EALA team impressed by harmonisation of laws in Rwanda

Members of the East African Legislative Assembly (EALA) who assessed Rwanda’s implementation of the EAC Treaty requirement on harmonization of national laws were impressed by the progress made at the end of their assignment this week.
Martin Ngoga speaks during EALA session in Kigali last year. / Timothy Kisambira
Martin Ngoga speaks during EALA session in Kigali last year. / Timothy Kisambira

Members of the East African Legislative Assembly (EALA) who assessed Rwanda’s implementation of the EAC Treaty requirement on harmonization of national laws were impressed by the progress made at the end of their assignment this week.

Shortly before he left Kigali on Friday, Martin Ngoga, who led the team from EALA’s Committee on Legal, Rules and Privileges, told Sunday Times that the progress in Rwanda is partly explained by the prevailing political will to get things done.

 

Ngoga said: “We met important stakeholders, and we have the impression that in Rwanda, a lot has been done in terms of harmonization of laws. I think this is partly because most Rwandan institutions have been undergoing reforms recently and as a result most legislations are comparatively new.

 

“This is of course in addition to a political desire to ensure the country’s legislations are compliant to international obligations in force in the EAC and elsewhere. It is also helped by the desire to align legislations to the best practices in the market”.

 

Harmonization of national laws is one of the critical steps required to facilitate regional integration.

While Ngoga and his team were in Kigali, other members of the committee were in other Partner States conducting the same exercise and, he said, the task ahead now is for them to put notes together with their colleagues “for deliberations and then determine the way forward.”

In Kigali, Ngoga was accompanied by lawmakers Frederic Ngenzebuhoro (Burundi), Oda Gasinzigwa (Rwanda) and Dr François Xavier Kalinda (Rwanda).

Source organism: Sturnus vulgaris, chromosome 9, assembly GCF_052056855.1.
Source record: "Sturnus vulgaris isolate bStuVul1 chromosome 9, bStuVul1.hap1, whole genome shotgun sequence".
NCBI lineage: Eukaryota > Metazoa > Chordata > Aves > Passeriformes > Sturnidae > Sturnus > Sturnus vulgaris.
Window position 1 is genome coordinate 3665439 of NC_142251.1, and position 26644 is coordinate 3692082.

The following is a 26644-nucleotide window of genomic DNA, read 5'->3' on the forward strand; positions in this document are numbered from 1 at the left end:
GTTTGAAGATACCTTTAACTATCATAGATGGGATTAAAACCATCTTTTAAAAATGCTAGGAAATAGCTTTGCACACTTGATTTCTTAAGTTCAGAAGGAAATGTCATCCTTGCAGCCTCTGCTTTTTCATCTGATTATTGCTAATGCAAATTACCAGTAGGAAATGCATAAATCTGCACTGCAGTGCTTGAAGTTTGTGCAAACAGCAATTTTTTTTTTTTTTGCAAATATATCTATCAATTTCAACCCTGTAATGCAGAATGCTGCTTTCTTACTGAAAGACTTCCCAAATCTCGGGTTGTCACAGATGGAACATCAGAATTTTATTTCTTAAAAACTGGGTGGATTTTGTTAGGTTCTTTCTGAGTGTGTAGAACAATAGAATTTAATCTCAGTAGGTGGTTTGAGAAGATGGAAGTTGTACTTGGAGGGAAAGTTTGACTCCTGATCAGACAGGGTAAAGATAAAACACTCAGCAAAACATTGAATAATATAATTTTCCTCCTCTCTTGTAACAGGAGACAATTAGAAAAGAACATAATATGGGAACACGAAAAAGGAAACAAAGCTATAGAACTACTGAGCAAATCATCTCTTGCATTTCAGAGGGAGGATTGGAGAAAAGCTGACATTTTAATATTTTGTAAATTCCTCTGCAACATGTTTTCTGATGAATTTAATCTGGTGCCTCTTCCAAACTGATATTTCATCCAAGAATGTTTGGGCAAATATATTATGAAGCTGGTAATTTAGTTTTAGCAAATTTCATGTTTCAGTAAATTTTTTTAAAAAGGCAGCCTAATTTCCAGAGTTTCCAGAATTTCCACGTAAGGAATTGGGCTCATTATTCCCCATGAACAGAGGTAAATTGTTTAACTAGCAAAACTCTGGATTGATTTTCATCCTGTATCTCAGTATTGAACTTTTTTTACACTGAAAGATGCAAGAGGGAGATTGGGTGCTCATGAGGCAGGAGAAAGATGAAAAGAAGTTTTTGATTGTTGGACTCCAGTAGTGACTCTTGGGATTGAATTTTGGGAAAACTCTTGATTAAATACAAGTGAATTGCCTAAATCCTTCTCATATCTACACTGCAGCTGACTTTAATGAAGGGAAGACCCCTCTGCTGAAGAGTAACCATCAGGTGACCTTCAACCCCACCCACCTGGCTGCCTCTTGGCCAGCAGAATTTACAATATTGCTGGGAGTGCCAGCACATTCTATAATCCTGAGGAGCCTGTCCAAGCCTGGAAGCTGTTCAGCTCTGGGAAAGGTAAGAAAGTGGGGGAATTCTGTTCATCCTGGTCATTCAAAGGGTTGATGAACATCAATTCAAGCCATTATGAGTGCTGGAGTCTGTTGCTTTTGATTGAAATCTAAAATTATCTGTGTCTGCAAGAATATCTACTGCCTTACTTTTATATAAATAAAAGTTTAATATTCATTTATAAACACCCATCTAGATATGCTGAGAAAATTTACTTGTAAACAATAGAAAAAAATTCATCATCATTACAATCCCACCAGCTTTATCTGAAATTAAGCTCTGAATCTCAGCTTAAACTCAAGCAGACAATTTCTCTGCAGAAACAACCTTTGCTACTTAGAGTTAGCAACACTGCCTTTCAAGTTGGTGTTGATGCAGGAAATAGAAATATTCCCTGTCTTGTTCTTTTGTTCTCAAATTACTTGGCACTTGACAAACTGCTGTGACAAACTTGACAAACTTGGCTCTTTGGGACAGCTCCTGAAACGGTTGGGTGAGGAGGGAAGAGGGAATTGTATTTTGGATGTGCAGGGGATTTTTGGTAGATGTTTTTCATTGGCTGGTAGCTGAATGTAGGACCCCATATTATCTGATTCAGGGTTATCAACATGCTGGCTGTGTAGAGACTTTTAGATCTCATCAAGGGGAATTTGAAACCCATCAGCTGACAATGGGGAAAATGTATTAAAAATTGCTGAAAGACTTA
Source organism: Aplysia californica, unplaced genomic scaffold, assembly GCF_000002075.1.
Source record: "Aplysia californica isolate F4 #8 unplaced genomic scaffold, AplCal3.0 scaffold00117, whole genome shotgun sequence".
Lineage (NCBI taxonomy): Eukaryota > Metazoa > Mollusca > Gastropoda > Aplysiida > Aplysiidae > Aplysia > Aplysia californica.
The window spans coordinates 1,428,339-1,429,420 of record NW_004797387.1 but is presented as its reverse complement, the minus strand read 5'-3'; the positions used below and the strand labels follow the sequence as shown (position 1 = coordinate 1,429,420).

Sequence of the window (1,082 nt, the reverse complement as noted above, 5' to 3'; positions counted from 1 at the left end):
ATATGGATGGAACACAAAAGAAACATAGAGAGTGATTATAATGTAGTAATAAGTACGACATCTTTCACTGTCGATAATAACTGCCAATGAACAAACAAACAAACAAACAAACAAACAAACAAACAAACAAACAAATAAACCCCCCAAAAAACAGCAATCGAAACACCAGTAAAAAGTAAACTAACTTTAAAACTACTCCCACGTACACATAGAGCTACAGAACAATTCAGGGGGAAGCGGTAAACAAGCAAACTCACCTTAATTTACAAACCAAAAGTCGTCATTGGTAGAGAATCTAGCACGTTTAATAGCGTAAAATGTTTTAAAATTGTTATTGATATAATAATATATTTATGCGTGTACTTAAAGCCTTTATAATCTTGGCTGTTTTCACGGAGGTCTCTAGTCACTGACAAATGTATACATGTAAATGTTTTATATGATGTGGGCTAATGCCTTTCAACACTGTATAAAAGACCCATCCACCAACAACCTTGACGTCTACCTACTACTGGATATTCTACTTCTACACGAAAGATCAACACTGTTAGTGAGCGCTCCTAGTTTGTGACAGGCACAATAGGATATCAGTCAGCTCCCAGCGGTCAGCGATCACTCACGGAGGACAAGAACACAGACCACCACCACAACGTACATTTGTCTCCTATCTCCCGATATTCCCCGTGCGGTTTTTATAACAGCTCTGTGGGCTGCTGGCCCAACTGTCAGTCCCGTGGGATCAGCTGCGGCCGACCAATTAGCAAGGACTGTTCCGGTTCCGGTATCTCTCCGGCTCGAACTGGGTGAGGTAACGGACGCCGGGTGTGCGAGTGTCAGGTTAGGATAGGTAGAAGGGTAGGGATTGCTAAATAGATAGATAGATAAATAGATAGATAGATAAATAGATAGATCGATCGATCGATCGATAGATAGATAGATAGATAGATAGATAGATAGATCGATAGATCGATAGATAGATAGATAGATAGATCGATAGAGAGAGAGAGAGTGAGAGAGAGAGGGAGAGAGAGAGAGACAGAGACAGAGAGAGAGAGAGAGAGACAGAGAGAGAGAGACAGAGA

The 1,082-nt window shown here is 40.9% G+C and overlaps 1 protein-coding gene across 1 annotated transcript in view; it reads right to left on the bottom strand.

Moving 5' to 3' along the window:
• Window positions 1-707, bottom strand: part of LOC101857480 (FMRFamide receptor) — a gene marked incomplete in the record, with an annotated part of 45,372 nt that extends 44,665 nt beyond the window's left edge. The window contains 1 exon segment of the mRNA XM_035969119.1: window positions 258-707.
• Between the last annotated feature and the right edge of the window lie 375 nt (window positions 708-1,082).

The EAC Treaty (Article 126) provides that Partner States shall through their appropriate national institutions take all necessary steps to harmonize all their national laws appertaining to the Community.

In the past, the EAC Council of Ministers, the central decision-making and governing organ of the Community, established a sub-committee on the approximation of national Laws to spearhead the process of harmonization of national laws in the EAC.

The sub-committee headed by Law Reform Commissions of Partner States works under the Sectoral Council on Legal and Judicial Affairs. This sub-committee previously considered a number of laws including those governing contracts, immigration, labour and employment, insolvency, sale of goods and intellectual property and made specific recommendations on the areas that each Partner State is required to work on.

In a report adopted by EALA in March, the Committee cited challenges including lack of monitoring mechanisms to ensure Partner States comply with the adopted approximation proposals, frequent changes in the membership of the Task Force, and conflicting commitments by members.
 
More than 600 laws need to be harmonised to facilitate the EAC realize its common market goals.

Ngoga emphasized that Partner States need to harmonize laws to ease the implementation of the various protocols they assented to. His team held discussions with officials the Ministry of Justice; Ministry of Trade, Industry and EAC Affairs; the Rwanda Law Reform Commission; the Immigration directorate, and others.

editorial@newtimes.co.rw

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